Writers have long been attracted to duels, if only because, for the most part, they offer an easy way to ramp up the conflict in a story. At Page-Turner, James Guida takes a look at their enduring relevance, with reference to the history of the duel in Europe. Pair with: our own Nick Moran on duels in Russian literature.
Kenyan author Ngũgĩ wa Thiong’o’s moving speech at The Sunday Times Literary Awards in which he speaks about the resilience of literature and the necessity of keeping less-popular languages alive is now available online. (Here’s our handy guide to pronouncing the author’s name, in case you were too embarrassed to ask.)
Back in April, Dreamworks announced its plans to adapt Eleanor and Park by Rainbow Rowell for the silver screen, with the author writing the script. A few months later, Rowell published a new book, Landline, that marked a return to adult fiction. At The Rumpus, Amanda Green sits down with the author to talk about YA, her productivity and the importance (or not) of getting up early to write. FYI, our own Janet Potter reviewed Eleanor and Park and Fangirl.
Though major publications like The New York Times are still questioning the importance and power of female essayists, Lucy Scholes argues that women are producing “some of the best writing today” and as proof lists several of the best recent essay collections by women in a piece for The Daily Beast. Incidentally, that list includes titles such as The Empathy Exams and The Opposite of Loneliness, both of which were reviewed for The Millions (here and here, respectively).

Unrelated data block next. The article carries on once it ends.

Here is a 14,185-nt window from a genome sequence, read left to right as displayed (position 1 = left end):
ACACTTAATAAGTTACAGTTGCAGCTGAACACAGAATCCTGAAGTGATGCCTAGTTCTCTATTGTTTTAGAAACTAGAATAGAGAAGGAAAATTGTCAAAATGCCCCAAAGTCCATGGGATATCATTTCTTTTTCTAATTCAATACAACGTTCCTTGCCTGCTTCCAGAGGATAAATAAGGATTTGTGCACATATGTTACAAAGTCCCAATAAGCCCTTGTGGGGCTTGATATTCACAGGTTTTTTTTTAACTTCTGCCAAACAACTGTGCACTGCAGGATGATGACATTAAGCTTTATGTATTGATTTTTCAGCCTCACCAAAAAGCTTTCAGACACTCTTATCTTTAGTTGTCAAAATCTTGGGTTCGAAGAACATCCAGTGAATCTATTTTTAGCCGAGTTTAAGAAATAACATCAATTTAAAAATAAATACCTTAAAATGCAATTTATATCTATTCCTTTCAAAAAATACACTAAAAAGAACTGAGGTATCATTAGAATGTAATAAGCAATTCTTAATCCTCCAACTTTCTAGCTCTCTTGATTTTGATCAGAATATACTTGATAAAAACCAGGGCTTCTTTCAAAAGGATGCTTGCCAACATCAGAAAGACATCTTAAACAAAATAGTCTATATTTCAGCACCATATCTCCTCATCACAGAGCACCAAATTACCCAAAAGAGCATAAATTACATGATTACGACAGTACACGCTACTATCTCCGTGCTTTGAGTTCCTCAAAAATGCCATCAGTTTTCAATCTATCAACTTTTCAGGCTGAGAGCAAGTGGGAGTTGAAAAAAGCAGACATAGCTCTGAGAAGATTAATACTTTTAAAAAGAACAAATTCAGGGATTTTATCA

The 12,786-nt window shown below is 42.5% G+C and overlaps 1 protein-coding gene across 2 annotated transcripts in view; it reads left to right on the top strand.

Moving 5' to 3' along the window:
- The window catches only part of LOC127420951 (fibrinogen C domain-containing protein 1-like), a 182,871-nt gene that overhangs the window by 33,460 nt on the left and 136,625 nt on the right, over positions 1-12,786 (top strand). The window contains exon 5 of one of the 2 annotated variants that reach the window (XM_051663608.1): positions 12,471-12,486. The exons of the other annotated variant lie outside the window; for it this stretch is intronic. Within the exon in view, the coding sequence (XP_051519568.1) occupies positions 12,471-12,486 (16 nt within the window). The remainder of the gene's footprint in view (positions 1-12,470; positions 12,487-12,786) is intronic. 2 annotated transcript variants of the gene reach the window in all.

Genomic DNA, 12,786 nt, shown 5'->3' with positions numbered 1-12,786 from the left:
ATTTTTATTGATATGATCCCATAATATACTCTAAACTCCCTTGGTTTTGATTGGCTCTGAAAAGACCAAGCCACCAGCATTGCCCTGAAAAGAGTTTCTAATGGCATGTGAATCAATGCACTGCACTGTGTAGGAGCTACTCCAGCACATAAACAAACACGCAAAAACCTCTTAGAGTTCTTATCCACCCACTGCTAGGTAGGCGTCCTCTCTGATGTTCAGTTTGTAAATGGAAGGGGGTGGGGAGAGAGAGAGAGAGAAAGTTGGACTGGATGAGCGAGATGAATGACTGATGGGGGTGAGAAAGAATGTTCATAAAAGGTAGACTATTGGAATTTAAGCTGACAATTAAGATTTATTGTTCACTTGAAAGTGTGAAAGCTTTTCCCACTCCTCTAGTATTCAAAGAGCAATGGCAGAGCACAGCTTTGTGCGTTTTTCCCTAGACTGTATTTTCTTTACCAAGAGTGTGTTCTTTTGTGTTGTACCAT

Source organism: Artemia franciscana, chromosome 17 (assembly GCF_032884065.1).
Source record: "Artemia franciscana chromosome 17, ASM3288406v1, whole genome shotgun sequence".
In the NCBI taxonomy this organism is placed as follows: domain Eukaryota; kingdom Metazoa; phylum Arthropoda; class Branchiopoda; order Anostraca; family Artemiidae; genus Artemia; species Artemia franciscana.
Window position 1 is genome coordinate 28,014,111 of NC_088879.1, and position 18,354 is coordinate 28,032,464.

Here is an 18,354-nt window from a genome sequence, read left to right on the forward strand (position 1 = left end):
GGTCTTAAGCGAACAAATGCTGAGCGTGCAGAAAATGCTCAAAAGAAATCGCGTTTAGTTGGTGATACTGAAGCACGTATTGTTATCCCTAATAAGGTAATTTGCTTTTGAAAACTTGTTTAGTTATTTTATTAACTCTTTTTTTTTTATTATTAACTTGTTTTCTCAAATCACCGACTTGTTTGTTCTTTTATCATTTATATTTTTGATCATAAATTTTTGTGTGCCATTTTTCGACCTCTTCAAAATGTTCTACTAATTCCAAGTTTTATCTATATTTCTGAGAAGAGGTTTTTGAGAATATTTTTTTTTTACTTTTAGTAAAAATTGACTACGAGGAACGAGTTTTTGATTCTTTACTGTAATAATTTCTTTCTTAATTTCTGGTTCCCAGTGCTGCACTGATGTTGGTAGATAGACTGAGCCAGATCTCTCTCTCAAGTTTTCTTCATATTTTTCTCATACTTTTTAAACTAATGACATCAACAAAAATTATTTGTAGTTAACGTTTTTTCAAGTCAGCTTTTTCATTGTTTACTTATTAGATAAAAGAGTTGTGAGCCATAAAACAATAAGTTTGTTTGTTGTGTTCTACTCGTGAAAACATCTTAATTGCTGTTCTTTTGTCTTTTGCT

Recommended Listening: Ben Lerner stops by The New Yorker’s fiction podcast to discuss “Woven, Sir,” a story by John Berger.
Forget “Gangnam Style.” The next Korean musical craze should involve the sijo (pronounced “shee-jo”), a type of poem dating back to the 1300s, and, “up until the 20th century … was mostly composed and sung, not written and published.” You can listen to a performance of Yi Cho’nyön’s “Moonlight Pear Blossoms” over here.